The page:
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Comment Re:So what? (Score 1) 187

iPad is great, but a bit too closed for my tastes. I'll just have to suffer a few months longer...

You poor thing... Such suffering, having to use a device that you happen not to like. You know what, being a kind and altruistic soul, I'll rescue you from your unimaginable misery by reluctantly accepting your iPad, free of charge.

Comment Re:I wouldn't invest in iOS development (Score 1) 403

Oh no, not that stupid myth again! From here:

Microsoft did no such "bailout." Although Apple had experienced a single quarter of posting a loss of $67 million, at the time of the so-called bailout, Apple had been operating in the black for two quarters, had more than $1.2 BILLION in cash and liquid assets, and had never been in danger of insolvency. There was no "bailout"... what happened was something else entirely... a settlement of cross complaint lawsuits involving intellectual property that Microsoft had misappropriated from Apple's Quicktime, without removing the serial numbers, so to speak, to create their own media player software.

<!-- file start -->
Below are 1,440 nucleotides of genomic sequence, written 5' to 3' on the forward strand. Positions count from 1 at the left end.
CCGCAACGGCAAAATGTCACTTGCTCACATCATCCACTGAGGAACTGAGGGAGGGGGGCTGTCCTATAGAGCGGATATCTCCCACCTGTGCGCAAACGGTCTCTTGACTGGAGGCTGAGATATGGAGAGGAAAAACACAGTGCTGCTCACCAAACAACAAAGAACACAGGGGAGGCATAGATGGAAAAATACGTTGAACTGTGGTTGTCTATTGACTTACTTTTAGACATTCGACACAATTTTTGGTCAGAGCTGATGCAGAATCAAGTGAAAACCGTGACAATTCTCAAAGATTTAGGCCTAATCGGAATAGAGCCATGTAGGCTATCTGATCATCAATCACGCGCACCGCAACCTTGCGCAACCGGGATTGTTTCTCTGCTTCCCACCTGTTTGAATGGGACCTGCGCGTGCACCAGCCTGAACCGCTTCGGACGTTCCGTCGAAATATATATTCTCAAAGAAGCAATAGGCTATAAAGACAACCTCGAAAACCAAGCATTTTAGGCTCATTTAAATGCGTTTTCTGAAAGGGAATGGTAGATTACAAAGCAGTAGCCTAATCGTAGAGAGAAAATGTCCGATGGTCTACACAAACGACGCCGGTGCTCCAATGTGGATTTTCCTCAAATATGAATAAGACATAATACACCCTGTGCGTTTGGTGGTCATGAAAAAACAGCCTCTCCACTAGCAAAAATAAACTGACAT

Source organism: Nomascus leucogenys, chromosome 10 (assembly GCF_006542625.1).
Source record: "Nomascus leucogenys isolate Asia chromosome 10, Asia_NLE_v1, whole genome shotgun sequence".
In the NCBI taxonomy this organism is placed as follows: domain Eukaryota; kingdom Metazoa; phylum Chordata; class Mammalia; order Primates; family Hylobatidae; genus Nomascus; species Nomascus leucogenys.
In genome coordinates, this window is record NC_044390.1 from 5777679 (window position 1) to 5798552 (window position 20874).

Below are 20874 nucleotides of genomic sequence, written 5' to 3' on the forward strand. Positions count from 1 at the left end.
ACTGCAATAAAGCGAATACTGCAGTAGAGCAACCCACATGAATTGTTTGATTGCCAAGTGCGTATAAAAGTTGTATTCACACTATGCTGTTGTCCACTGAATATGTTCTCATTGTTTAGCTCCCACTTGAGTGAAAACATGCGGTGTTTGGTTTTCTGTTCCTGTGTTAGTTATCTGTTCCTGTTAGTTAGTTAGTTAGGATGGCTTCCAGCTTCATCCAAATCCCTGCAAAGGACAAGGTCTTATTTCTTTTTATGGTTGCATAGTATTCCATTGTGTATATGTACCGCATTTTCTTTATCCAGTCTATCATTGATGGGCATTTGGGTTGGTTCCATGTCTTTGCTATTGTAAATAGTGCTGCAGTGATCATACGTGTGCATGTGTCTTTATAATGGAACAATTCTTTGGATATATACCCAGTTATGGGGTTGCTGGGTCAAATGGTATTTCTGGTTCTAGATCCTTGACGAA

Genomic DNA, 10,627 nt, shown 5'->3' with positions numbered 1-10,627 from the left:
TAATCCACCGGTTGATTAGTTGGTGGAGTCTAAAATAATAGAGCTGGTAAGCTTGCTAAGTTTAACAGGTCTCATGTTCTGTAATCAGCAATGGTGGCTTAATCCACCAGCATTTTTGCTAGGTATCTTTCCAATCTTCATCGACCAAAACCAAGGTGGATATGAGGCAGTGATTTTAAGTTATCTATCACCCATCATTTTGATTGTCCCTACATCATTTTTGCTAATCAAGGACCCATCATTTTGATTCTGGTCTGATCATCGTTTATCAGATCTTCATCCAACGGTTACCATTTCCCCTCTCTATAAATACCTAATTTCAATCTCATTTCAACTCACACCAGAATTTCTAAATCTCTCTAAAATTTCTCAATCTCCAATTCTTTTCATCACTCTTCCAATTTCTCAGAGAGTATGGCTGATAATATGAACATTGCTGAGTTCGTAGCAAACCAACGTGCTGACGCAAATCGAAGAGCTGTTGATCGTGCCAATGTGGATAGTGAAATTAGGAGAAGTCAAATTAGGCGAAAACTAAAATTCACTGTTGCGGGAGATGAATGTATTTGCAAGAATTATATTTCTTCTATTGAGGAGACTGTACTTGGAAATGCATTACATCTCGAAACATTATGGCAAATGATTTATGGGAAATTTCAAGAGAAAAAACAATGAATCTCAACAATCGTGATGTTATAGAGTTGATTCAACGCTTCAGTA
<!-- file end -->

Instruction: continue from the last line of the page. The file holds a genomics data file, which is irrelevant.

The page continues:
Microsoft paid Apple $150,000,000 for some restricted, non-voting, preferred stock as part of a lawsuit settlement which Microsoft basically LOST. In addition to the stock purchase, as part of the settlement agreements, MS had to continue development and marketing of MS Office for Mac for an additional five years, they had to license certain software patents FROM Apple for an additional undisclosed yearly amount for five years, and, in addition, license TO Apple, in perpetuity, certain software patents that MS owned at NO COST to Apple.

For its part, Apple had to issue 10,000,000 shares of stock (i.e. printed up a stock certificate), license the software patents to MS (and made a profit), and install Internet Explorer along with Netscape Navigator on new Macs (but not make it the default browser) for five years.

This settlement was published in the contemporary computer and business press at the time it occurred The three interlocking agreements implementing the settlements, and the Judge's dismissal of both Apple's and MS's lawsuits in light of the settlement, are available on line for those caring to seek them out.

So can we just drop it?

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PL/I -- "the fatal disease" -- belongs more to the problem set than to the solution set. -- Edsger W. Dijkstra, SIGPLAN Notices, Volume 17, Number 5